Culture

Music: Portishead, Hooverphonic and the Lo Fat Orchestra

Article published on April 23, 2008
Article published on April 23, 2008
Where do these bands get their names from? We sweep the UK, Belgium, Switzerland and France for our monthly music pick this April

Portishead – Third

Beth Gibbons & Geoff Barrows (Photo: ©rubberdreamfeet/ Flickr)

Most people already know that Portishead come from Bristol. What you might not know is that the trio borrowed their name from a small town on the outskirts of the city. Formed in 1991, Portishead released their debut album Dummy in 1994. It revolutionised the music world by introducing new concepts like 'trip-hop' and 'downtempo electronica'. Ever since then, singer Beth Gibbons and co have attracted music fans across incredibly diverse horizons. Third is their appropriately-titled third official album in seventeen years together. It's far from being a mere repetition of their preceding albums; along with the group's original energy, it provides a non-negligible dose of melancholy

Release date : 28 April 2008

Hooverphonic - The President Of The LSD Golf Club

(Photos: ©PIAS)

You can't miss out Hooverphonic when you talk about bands who have marked the nineties music scene, like Portishead, Moloko, Morcheeba and Goldfrapp. Belgium's Geike Arnaert has been the face and voice of the trio since 1997, a charismatic singer who well deserves the company of colleagues Alison Goldfrapp, Roisin Murphy (Moloko) and Beth Gibbons. Hooverphonic are certainly unique; Geike Arnaert is considerably less melancholic, with a light, happy voice with an uncompromising energy, bringing a lot less morose sound to this Belgian group. Their eigth album keeps them aligned to their previous success, with The President Of The LSD Golf Club paying homage to the sixties. This album is a musical journey with trip-hop resonances and new arrangements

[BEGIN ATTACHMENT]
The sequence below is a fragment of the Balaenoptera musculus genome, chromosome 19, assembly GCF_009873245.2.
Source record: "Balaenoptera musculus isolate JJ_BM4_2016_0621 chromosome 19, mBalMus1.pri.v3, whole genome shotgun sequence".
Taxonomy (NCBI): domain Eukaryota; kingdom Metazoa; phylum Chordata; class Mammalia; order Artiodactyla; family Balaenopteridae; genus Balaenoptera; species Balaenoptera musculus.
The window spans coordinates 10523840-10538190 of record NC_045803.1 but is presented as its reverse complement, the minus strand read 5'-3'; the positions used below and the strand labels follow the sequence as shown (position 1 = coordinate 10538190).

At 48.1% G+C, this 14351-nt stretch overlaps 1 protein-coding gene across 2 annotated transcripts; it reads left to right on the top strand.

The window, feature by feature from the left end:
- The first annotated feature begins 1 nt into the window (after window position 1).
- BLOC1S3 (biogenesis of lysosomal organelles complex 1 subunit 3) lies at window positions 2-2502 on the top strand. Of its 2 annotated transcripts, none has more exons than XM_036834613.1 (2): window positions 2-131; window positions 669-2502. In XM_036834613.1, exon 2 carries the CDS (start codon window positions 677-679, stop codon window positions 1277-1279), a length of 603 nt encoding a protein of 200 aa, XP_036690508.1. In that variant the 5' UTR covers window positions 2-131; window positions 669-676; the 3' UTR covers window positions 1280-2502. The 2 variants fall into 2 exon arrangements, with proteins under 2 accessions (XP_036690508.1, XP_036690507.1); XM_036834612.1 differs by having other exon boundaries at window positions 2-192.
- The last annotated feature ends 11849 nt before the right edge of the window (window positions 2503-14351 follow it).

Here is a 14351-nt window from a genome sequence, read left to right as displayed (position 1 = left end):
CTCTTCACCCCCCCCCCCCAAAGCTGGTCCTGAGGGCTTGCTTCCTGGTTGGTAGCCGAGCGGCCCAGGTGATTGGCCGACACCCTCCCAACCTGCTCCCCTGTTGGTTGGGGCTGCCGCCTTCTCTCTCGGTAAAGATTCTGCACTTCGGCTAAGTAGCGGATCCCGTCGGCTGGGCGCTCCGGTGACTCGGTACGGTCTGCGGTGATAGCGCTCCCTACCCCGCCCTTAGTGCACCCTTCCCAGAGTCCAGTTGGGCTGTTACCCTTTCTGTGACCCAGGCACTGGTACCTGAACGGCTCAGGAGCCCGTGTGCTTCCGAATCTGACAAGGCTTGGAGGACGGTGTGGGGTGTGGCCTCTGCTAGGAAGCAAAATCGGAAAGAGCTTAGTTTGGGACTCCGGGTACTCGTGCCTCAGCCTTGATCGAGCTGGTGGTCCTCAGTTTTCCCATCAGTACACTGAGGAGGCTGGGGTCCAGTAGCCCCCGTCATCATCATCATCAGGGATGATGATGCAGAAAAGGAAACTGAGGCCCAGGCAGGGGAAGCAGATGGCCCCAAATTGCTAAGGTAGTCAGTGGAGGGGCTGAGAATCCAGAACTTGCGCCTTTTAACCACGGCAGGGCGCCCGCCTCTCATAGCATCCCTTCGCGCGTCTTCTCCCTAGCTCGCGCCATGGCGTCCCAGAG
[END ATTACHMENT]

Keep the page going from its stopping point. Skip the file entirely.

PIAS

The Lo Fat Orchestra - Canned Candies

The Swiss are known for their creamy chocolate and copious fondue. Delicious, but terribly rich. Luckily, there’s a healthier option available which distributes the same amount of serotonin without leaving its mark on your hips, and it's called the Lo Fat Orchestra. This Swiss-German group is from a picturesque town called Schaffhausen, and lists legends like the Beatles, Dinosaur Jr and the Lemonheads as its major influences. They make 'pop music with no boundaries' using organs, a bass, percussion and a good dose of humour. Debut album Canned Candies was concieved with a lot of love, and is a very accomplished musical project, with lead singer Chrisi designing the CD cover. Their first single Esta Noche (‘Tonight’) sets the tone of the album, and could convert even the flakiest person into a party animal. Those who say that the Swiss have been behind the times recently urgently need a Canned Candies dose

Camille - Music Hole

Camille (Photo: ©Emi Music France)

Camille has marked her place alongside numerous French singers with her long awaited new album Music Hole. For the first time she sings not only in French, but also in English. And this isn't the only new thing about this album, which is her most artistic yet. Amidst a few piano passages here and there, Camille has for the most part renounced all traditional instrumentation. The contributions of various artists from different musical genres bring new sounds to her music. In her own words, Music Hole is a combination of 'body percussion, minimalist trance and songs which come from the bottom of the throat'. A very cool, nonchalant album for those who want to leave the beaten path behind

Virgin Frau/ EMI

Released in France and England on 7 April, and 9 May 2008 in the rest of Europe

Enneri Blaka - Big Bang

(Photo: ©Enneri Blaka)

Camille's eight compatriots move on a completely different plane. Enneri Blaka take their name from a river in Niger and make walls tremble with their electro-funk. The Strasbourg boys are perfectly and precisely musical, and you can catch a few original arrangements in concert amidst other more improvised ones, all maintaining the same flavour. There's nothing cliché about them, with pianos adding to their jazzy groove, accompanied by a DJ and MC. Those lucky enough to catch them live can enjoy their absolutely natural power. Warning: it’s very possible you’ll wake up with aches and pains the following day and an ‘i-miss-the-music’ syndrome. Everyone else should just go out and buy the album Big Bang

Independent